Appellant next contends that the Act of 1919 offends against article III, section 3, of our state Constitution, which provides that "No bill, except general appropriation bills, shall be passed containing more than one subject, which shall be clearly expressed in its title." We do not agree with this contention. The title is as follows: "An act authorizing stock corporations, other than building and loan associations and corporations authorized by law to transact a banking or insurance business, to make provision, upon formation, reorganization, merger, or consolidation, for the issue of either or both preferred or common shares without nominal or par value; regulating the same and such corporations; and prescribing the method of determining the number of shares and capital of corporations issuing shares in such manner."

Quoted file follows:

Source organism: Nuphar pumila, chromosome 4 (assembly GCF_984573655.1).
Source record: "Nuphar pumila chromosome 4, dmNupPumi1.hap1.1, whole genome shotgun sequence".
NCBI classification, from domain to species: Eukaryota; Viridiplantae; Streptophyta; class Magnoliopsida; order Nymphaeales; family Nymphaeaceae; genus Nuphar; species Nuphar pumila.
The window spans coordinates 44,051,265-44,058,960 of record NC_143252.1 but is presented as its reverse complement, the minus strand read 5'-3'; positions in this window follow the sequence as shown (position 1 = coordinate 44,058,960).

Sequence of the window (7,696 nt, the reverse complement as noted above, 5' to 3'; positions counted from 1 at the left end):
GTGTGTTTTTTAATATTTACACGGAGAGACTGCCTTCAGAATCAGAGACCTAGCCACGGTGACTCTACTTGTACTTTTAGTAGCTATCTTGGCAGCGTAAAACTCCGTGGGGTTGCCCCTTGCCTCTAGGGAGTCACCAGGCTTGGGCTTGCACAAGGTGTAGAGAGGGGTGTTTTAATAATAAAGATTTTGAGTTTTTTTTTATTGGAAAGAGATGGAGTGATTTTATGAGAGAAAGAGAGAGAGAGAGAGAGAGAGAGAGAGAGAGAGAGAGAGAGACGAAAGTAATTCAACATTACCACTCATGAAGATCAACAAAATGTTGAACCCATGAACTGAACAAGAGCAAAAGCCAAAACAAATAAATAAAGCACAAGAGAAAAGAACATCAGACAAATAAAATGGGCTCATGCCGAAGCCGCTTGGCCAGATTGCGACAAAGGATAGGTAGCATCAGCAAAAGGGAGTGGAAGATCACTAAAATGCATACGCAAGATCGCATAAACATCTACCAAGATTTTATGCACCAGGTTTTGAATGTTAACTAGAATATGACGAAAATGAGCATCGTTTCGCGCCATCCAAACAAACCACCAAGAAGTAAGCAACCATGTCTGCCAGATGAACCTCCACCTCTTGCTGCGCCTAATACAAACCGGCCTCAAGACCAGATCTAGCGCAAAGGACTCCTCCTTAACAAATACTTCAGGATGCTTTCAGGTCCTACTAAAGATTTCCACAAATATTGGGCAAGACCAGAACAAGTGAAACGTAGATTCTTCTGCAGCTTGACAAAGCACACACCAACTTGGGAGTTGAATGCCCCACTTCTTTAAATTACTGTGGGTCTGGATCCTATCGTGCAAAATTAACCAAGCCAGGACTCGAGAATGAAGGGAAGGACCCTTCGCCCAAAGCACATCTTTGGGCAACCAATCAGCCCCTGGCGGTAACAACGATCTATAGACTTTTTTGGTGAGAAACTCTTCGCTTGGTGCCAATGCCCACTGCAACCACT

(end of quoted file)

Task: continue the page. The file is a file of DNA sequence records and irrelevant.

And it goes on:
Few, if any of the provisions of the Constitution, are as often invoked as this one, and its scope and effect should now be fairly well settled. In Reeves v. Phila. Surburban Water Co., 287 Pa. 376, 387, after reviewing a number of the more recent decisions, we said: "The Constitution presupposes a reasonably inquiring state of mind, and such a state of mind would follow the trail indicated by the main part of the titles, into the body of the acts." The main part of the title in the Act of 1919, relates to authorizing certain corporations, upon formation, reorganization, merger or consolidation, to issue shares of stock without nominal or par value. The title then provides for regulating the same (that is such shares) and also such corporations, and prescribing the method of determining the capital of corporations issuing such shares. We said in Sugar Notch Boro., 192 Pa. 349, 353, where the statute then under consideration was entitled "An act regulating boroughs," that "Nothing more general and comprehensive on that subject could have been devised. It included the entire range of borough affairs so far as they were within legislative control." So here, the regulation of corporations issuing no-par shares, and the shares themselves, is clearly broad enough to cover the right to increase or reduce the number of such shares (section 9); and, even without the later part of the title, to determine their valuation for the purpose of assessing the bonus (section 11). No authority to the contrary has been cited to us. The decisions to the effect that where an act provides that the statutory policy of the State shall be so altered as to charge a new party, the fact of such an intention must be "clearly expressed in the title," relied on by appellant, have no bearing here. Only such stock corporations as are authorized to and do issue no-par shares, are to be charged by this statute, and they are specifically named in the title to the act. No earlier statute even referred to such corporations, for none such theretofore existed, hence no statutory change of policy is evidenced by the act.